When your brain feels like it cannot focus, or is unclear or lost, you may be experiencing what is typically referred to as “brain fog”. Despite its decidedly unscientific name, brain fog is a common condition that affects anyone, regardless of age. Your head may be all groggy and foggy, but what exactly is this phenomenon about?
Brain fog is not cognitive impairment
When you do not feel like you are in tip-top condition, you may start to stutter or be confused by what you are doing. Words may not come to you as quickly as they typically do, and you are more likely than not to feel tired and unmotivated. To clear the confusion however, this is not to be equated with mild cognitive impairment or early dementia. It also does not lead to any degenerative cognitive diseases.
What causes brain fog
Have difficulty thinking about what you just had for lunch? How about the last time you went to the toilet today? While some have the misconception that brain fog is caused by aging or hormonal changes, many modern-day causes are also responsible. Being exposed to toxins, contaminants, microbes, and chemicals over multiple years of your life can trigger an inflammatory response, which results in the onset of said condition.
Check what you eat
Foods can be either pro-inflammatory or anti-inflammatory. They can also be energy-supporting or energy-draining. What you choose to put into your mouth affects the microbiome. When there is imbalance in the gut microbiota, we experience dysmotility and fatigue as our cognitive slows. In other words, what you eat/absorb can share a causal relationship with brain fog. Of course, changing your diet won't result in an overnight improvement. Be patient and give your body and mind time to adapt before deciding on the next step.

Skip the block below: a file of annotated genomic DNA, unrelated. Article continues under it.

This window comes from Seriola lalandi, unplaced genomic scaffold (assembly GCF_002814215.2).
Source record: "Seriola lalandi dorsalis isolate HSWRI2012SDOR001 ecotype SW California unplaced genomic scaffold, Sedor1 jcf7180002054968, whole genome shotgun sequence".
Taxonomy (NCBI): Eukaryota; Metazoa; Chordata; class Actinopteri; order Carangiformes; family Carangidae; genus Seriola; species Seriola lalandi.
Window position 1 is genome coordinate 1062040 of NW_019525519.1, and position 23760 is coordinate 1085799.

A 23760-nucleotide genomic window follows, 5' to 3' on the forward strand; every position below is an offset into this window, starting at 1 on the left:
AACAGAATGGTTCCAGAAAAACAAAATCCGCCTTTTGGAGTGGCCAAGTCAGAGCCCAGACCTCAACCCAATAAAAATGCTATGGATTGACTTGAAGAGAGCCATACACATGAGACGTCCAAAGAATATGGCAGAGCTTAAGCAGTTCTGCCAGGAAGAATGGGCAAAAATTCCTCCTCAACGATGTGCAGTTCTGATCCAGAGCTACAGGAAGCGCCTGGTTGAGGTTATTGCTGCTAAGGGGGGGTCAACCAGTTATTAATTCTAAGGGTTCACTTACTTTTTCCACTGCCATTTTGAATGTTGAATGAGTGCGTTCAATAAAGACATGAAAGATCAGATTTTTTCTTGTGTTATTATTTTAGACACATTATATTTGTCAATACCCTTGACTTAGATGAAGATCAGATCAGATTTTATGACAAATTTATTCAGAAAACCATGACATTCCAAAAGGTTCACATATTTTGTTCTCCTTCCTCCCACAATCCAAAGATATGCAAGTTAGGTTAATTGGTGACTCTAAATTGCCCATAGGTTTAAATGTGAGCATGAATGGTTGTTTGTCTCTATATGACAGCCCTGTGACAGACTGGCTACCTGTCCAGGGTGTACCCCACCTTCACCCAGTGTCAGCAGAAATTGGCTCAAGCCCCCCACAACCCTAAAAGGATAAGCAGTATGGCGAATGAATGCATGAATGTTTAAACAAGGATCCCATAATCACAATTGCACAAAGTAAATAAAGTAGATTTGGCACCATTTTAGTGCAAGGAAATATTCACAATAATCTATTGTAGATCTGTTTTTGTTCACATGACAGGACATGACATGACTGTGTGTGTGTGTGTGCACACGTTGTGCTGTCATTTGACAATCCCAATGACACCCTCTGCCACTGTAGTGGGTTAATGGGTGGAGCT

Tracking your glucose intake
Our brain prefers glucose for energy due to its simplicity and availabliity. Opting for complex grains as opposed to simple and processed sugars allows your body to break them down into natural sugar molecules. It will then be delivered in a controlled manner to avoid fatigue, which can result in the prevention of a brain fog.
At the end of the day, fogginess of the mind can be avoided if you understand the science behind it as to what makes it tick. Start paying attention to how your body feels after performing certain actions to discover your own triggers. A slow mind isn't exactly a death knell, but why should you let it weigh you down when you can easily take a stand against it?